Middle School Program The WrapAround workshops form the core of this program and parents and caregivers attend adult-only classes on a Saturday morning from September to June. Parents and caregivers are encouraged to drop-in on any Level 1-4 Academic Workshop for a “refresher” as needed. Middle School families also attend Adventure Days with their student. These are supported events, held at different locations within the community and are structured to help parents support their young adult develop skills for independent living, self-regulation and self-advocacy.
Program Long-Term Success  Spring 2013 culminated in the designation of awards for two individuals that have played key roles in the development of the Learning Program Boston. Our President was awarded the Community Partnership Award from the Federation for Children with Special Needs for having “significant impact” in the community. Also, our lead special educator received the Outstanding Educator Award from the Massachusetts Down Syndrome Congress for her work in developing our student programs. Three years later in 2016, our President was awarded this same award for her leadership of the Foundation’s educational activities. In April 2016, the City of Cambridge passed a resolution commending our President and the Foundation for improving educational outcomes for children and youth with Down syndrome.
Program Success Monitored By  --
Examples of Program Success  Spring 2013 culminated in the designation of awards for two individuals that have played key roles in the development of the Learning Program Boston. Our President was awarded the Community Partnership Award from the Federation for Children with Special Needs for having “significant impact” in the community. Also, our lead special educator received the Outstanding Educator Award from the Massachusetts Down Syndrome Congress for her work in developing our student programs. Three years later in 2016, our President was awarded this same award for her leadership of the Foundation’s educational activities. In April 2016, the City of Cambridge passed a resolution commending our President and the Foundation for improving educational outcomes for children and youth with Down syndrome.

CEO/Executive Director/Board Comments

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Management


CEO/Executive Director Ms Julie Messina
CEO Term Start Sept 2009
CEO Email [email protected]
CEO Experience --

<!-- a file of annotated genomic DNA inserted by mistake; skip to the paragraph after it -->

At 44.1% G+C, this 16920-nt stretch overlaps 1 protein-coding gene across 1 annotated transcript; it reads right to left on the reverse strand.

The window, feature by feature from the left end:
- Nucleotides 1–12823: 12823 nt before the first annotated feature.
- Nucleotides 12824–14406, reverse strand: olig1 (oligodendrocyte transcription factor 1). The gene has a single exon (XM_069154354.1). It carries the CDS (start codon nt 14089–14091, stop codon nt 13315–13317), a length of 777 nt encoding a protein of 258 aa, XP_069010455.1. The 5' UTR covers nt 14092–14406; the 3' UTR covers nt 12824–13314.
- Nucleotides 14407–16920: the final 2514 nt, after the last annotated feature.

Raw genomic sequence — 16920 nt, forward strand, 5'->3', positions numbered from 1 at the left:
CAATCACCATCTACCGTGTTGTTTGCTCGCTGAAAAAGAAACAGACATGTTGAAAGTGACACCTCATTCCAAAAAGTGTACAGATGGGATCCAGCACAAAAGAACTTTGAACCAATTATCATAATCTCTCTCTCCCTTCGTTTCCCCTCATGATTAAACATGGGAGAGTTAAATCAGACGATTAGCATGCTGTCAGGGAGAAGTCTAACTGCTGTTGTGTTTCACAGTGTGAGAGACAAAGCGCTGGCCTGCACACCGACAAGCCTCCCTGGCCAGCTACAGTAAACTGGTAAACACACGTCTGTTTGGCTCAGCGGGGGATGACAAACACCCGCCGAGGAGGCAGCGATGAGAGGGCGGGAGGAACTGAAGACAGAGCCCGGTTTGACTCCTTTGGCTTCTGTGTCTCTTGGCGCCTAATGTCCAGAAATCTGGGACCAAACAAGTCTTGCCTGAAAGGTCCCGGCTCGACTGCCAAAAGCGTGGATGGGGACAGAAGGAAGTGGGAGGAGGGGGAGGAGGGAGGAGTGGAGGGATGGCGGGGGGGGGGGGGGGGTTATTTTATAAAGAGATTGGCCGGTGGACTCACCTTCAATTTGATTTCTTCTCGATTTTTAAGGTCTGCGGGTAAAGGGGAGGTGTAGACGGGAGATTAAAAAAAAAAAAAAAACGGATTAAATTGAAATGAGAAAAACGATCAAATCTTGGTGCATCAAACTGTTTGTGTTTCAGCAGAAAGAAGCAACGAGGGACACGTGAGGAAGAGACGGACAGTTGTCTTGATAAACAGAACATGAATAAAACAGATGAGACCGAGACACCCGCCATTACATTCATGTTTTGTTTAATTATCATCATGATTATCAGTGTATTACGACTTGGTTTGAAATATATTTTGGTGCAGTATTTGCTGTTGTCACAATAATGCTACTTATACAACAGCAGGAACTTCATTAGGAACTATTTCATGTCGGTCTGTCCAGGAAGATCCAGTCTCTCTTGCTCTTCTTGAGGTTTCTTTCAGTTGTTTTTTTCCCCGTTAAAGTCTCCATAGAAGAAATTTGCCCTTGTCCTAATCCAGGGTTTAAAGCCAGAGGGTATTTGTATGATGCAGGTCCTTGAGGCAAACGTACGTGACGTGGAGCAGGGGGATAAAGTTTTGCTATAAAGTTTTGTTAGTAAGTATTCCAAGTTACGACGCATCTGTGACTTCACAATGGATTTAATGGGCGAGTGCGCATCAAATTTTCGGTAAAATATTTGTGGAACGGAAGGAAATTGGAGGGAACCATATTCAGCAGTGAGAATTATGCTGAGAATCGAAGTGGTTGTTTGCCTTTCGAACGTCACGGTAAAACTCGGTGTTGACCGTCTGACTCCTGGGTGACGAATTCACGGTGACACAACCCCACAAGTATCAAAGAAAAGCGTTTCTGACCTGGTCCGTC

Co-CEO --
Co-CEO Term Start --
Co-CEO Email --
Co-CEO Experience --

Former CEOs and Terms

Name Start End
-- -- --

Senior Staff

Name Title Experience/Biography
-- -- --

Awards

Award Awarding Organization Year
-- -- --

Affiliations

Affiliation Year
-- --
Member of state association of nonprofits? No
Name of state association --

External Assessments and Accreditations

External Assessment or Accreditation Year
-- --

Collaborations

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CEO/Executive Director/Board Comments

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Foundation Comments

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Staff Information

Number of Full Time Staff 0
Number of Part Time Staff 1
Number of Volunteers 10
Number of Contract Staff 8
Staff Retention Rate % --

Staff Demographics

Ethnicity African American/Black: 0
Asian American/Pacific Islander: 1
Caucasian: 0
Hispanic/Latino: 0
Native American/American Indian: 0
Other: 0
Other (if specified): --
Gender Female: 1
Male: 0
Not Specified 0

Plans & Policies

Organization has Fundraising Plan? No
Organization has Strategic Plan? No
Years Strategic Plan Considers --
Management Succession Plan --
Business Continuity of Operations Plan --
Organization Policies And Procedures No
Nondiscrimination Policy No
Whistle Blower Policy No
Document Destruction Policy --
Directors and Officers Insurance Policy --
State Charitable Solicitations Permit --
State Registration --

Risk Management Provisions

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Reporting and Evaluations

Management Reports to Board? Yes
CEO Formal Evaluation and Frequency No N/A
Senior Management Formal Evaluation and Frequency N/A N/A
Non Management Formal Evaluation and Frequency N/A N/A

Governance


Board Chair Ms. Julie Lim Messina
Board Chair Company Affiliation The 3-21 Foundation
Board Chair Term July 2016 - June 2019
Board Co-Chair --
Board Co-Chair Company Affiliation --
Board Co-Chair Term -

Board Members

Name Company Affiliations Status
Ms. Pamela Booth The 3-21 Foundation Voting
Mr. Christopher Messina Body1 Voting
Ms Julie Messina The 3-21 Foundation Voting
Mr. Charles Thompson Travelers Insurance Company Voting
Mr. Nicos Vekiarides EMC-Dell Voting

Constituent Board Members

Name Company Affiliations Status
-- -- --

Youth Board Members

Name Company Affiliations Status
-- -- --

Advisory Board Members

Name Company Affiliations Status